A Grade School Brings Sacks Of Hope To The Homeless
A teacher inspires his kids to do more good than expected
Leon Lewandowski teaches at the Franklin School in Santa Barbara. “Most of our kids live at or below the poverty line,” he told Good Turns recently by email. “Most students are English language learners, and most of their parents have grade-school-equivalent education.” As part of an effort to give his kids more than just the basic educational experience, Lewandowski challenged them to come up with “a meaningful project that affected our community.”
“Early in the [2016-17] school year, the kids brainstormed, and realized that they wanted to help the many homeless community members they saw daily on the main street of the neighborhood, two blocks from the school,” Lewandowski recalls.
The kids came up with a program in which each student would distribute one of the care packages they called Sacks of Hope to a homeless person in Santa Barbara. “Everything stemmed from the students: the name, the logo, the items for each bag, and how we were to attain those items,” Lewandowski said. “My job was facilitator, and to help them make their ideas into reality.” The kids formed various committees and came up with a daunting 40 items to include in each Sack.
“Their hard exteriors melted and they beamed surprised smiles at me”
“I personally did not believe that we would be able to get all 40 items on the list,” he recalls, “but that wasn’t for me to say. This was their learning project, and even a miss was an opportunity to learn. Turns out I was the one being educated, because they got [donations of] every last item on the list.”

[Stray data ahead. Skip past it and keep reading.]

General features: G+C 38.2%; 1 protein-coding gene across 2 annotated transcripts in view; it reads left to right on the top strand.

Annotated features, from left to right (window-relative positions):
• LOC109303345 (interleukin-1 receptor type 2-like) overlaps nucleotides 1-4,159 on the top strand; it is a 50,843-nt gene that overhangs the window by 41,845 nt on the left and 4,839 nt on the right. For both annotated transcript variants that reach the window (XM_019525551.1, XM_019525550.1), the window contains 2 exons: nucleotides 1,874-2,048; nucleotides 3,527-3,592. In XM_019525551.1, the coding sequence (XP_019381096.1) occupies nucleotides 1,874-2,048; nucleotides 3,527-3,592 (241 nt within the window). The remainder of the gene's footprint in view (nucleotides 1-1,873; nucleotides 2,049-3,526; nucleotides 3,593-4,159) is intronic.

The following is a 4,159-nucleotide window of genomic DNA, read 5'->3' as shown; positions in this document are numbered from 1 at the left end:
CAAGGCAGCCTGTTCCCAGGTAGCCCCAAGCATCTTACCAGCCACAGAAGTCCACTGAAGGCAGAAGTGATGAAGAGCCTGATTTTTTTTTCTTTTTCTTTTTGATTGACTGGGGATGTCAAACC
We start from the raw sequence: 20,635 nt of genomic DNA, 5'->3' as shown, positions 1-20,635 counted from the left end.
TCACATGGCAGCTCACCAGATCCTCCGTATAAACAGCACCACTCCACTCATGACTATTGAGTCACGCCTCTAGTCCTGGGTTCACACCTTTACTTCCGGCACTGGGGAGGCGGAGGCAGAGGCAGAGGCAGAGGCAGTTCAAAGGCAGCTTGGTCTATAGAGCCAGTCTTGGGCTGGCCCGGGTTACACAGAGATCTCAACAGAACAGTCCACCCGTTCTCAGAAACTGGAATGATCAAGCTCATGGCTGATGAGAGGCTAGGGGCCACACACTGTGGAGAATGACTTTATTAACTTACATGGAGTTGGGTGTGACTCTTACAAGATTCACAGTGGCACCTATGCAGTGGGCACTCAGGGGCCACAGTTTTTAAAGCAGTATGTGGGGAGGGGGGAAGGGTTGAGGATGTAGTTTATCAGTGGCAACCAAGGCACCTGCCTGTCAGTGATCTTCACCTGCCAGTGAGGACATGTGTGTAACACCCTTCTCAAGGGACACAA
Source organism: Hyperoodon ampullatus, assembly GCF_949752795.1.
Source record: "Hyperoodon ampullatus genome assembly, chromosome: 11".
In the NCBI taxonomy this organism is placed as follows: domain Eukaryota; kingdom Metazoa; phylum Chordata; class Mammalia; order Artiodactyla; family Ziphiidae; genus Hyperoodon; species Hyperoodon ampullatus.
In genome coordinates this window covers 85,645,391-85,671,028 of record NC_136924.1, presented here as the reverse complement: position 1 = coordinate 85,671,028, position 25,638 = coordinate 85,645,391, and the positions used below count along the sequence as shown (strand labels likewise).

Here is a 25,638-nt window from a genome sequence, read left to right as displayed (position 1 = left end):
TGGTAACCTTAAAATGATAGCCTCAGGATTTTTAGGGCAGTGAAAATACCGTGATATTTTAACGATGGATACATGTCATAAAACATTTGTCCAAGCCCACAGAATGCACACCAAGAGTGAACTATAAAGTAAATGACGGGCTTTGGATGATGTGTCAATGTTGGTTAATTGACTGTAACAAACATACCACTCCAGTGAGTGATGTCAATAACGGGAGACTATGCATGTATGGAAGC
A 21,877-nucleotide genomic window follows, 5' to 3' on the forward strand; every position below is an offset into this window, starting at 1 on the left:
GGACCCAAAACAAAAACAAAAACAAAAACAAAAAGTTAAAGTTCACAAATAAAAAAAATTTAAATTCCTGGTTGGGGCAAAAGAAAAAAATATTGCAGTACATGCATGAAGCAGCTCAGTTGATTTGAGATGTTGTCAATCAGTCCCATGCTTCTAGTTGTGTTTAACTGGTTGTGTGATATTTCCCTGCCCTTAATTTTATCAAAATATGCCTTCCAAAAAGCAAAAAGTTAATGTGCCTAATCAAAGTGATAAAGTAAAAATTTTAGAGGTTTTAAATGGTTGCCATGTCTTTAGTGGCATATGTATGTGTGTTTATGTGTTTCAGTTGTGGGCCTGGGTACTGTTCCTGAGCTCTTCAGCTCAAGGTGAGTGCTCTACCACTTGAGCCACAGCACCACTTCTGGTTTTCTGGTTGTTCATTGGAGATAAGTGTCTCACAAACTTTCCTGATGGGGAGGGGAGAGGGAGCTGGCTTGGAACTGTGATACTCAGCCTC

The kids–some 25 third- and fourth-graders–as well as some of the recipients, tell their story in this YouTube video. Lewandowski’s story of kindness dates back to Easter Sunday of 2012, when he was running an errand at a local drug store. “It was rainy, and outside were three young people. They were covered in tattoos and piercings. They looked a bit intimidating, and most customers were not making eye contact with them as they entered the store. As I shopped, I couldn’t help but wonder about these young people. What was their story? Why weren’t they with family on Easter? Were they runaways? Were they in trouble? So, when I emerged from the store, I handed each an Easter candy, telling them that the Easter Bunny couldn’t find them that morning, but had asked me to deliver these candies if I saw them.”
“Their hard exteriors melted and they beamed surprised smiles at me, thanking me and ‘God blessing’ me,” Lewandowski reports. He still didn’t know their stories, and hadn’t changed their situations, but “I left knowing I brought happiness to them for that moment. It was then that I vowed to recreate those feelings once a day for the next 30 days. And thus the April Random Acts of Kindness Challenge was born.”
The kids at Franklin School will design and execute another kindness project this year, whether Sacks of Hope or something completely original, Lewandowski says. While he may have brought momentary happiness to a few wayward teenagers, Lewandowski’s commitment to kindness should inspire his students–and anyone reading this post–to keep kindness in mind for more than just a month a year.
Posted July 21, 2017